Sometimes you have to punt: On day 1, we were told that in our van was a box with all the necessary materials we would need for our van. Included in this was a flashing light to put on our van as a caution light for slow driving.
It didn't really work. We tried our best to make it work, but it didn't. Upon unplugging it from the cigarette lighter, Amy pulled all the wires out from the plug. Now it really didn't work! Here's proof:
So, we drove with our hazard lights. Same difference.
Sometimes the map is wrong. Dead wrong. We still have yet to discover how to make it to Pit Stop #4 from lunch on day 1. Shout out to the map makers--please don't cover up the street names with information boxes that say "PIT STOP #4". Also, please don't mark out a route on the map where no street exists.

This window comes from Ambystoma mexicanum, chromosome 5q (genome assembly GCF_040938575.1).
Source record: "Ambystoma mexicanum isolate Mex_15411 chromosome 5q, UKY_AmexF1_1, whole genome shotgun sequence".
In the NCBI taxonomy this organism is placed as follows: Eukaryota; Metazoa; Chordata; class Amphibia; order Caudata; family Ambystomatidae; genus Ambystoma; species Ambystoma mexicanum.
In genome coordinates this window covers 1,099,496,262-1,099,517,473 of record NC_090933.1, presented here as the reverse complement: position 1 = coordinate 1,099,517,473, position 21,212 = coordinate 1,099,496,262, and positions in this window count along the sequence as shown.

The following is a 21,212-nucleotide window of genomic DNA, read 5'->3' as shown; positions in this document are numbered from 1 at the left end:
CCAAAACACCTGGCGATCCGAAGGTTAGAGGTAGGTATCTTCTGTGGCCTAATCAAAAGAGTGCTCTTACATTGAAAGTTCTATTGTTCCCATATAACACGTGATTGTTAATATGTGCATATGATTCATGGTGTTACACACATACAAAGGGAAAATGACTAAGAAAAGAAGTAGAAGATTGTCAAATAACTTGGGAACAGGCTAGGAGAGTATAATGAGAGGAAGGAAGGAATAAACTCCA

Amy may have had issues reading the map, but it didn't help when the map was wrong.
Also, it doesn't help when you leave the map on the hood of the car at a pit stop and drive away. That isn't going to get you from point A to point B. Well, even with the map we couldn't get from point A to point B. But you get what I mean.
Find your inner freshman: Remember when you were a freshman in college and you would stay up late, and get up early for that 8:00 chem class?
OK. You caught me. I rarely made it to my 8:00 chem class.
On the 3-day, you need to find your "inner freshman". Not only for late nights and early mornings, but to learn how to meet people all over again. You listen. You share. You laugh. You cry. You crave pizza when they're serving chicken and rice at the dining tent. It's very much like freshman year.